You mention these artifacts and also contributing to the Universal Hip-Hop Museum. How does it feel for you to be almost like a scientist who gets to find, preserve, and celebrate these items for other people in the future?
It’s cool, man. When Rocky Bucano and the team started the Universal Hip-Hop Museum up in the Bronx, I donated a lot of stuff early in the game, but it’s just taken fire. I’m with Afrika Islam, and they do auctions at Sotheby’s, the most prestigious auction house, and that’s where I learned a lot of this stuff is extremely valuable. See, collectors are interesting. There are baseball cards that are worth millions of dollars. Now to somebody, that’s not valuable, but to a collector, that’s valuable. So there are people that really respect Hip-Hop to such a level. I heard Biggie’s Crown went for hundreds of thousands of dollars, you know? So it’s a very interesting thing, but it’s something that I don’t think, as a rapper, we ever felt that these things would have much value. You’re gonna be amazed at some of the stuff we got. They got stage props from Digital Underground that are two stories tall.
You mentioned Coolio, and throughout the series, we also have moments of tribute to Biggie, DMX, Biz Markie. People who are associated with the legend tag like yourself. How does that personally feel inside?
When people throw legend around, I always try to throw living in front of it, you know? I’ve lost so many people, man. The thing we do with Biz Markie’s wife [on the series] is crazy, and I think all our legends would be proud to know that pieces of them are being immortalized on a TV show and museum. My thing was always, even dating back to my film Art of Rap, I wanted to make Hip-Hop respectable. I think this show will give people on the outside to understand where different parts of the culture came from. Culture is just a bunch of people who bring something to the table.
What do you want viewers to take away from this show, and what message do you send to those excited about the upcoming Hip-Hop museum?
It’s a place to go and see things you remember from your era. Take your kids and see where Hip-Hop was born. You have a Rock & Roll Hall of Fame, some of my stuff is in the Smithsonian. When items are respected enough to be in museums, it gives credibility. Believe me, some people still don’t want to give Hip-Hop its credit even though it’s a multibillion-dollar industry. They want to aim at the negative stuff because it gets more views. But this is a totally positive show that will only show the best. One of my favorite shows right now is Tales From the Territories, highlighting wrestlers, it’s also on A&E, and they sit and talk about wrestling. What makes it dope is that you only see them in the ring, but you don’t hear from them. It’s not like sitting down and talking about beef; it’s about the actual work. So I think this will humanize Hip-Hop more to where children can look at their mothers and say, “Okay, Mom, I understand why you love Salt-N-Pepa so much.”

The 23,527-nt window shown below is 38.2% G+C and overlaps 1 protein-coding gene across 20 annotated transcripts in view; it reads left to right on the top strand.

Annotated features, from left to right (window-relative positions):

With Hip-Hop hitting it’s 50th year. What do you see in the game now and enjoy most?
I like the fact it’s still around and still called Hip-Hop. Hip-Hop has gone through many phases that I wasn’t fond of. I made it clear I wasn’t too fond of the ringtone phase where no one was rapping. As a person like me, a rapper, I like rap. I like bars. I really feel right now, we’re in an era where the rapper is about to return as freestyles are getting popular and the lyrics are starting to push forward. Any culture is going to go through phases, though. It can’t stay the same. It has to morph and go into different zones. So ultimately, I’m happy it’s still alive. I’m happy kids can learn from it. I’m happy Hip-Hop billionaires are showing you can take this anywhere. You look at JAY-Z, you look at 50 Cent, these guys started rapping, but there’s no limit to what they can do. Ice Cube has a basketball league. Do you see what I mean?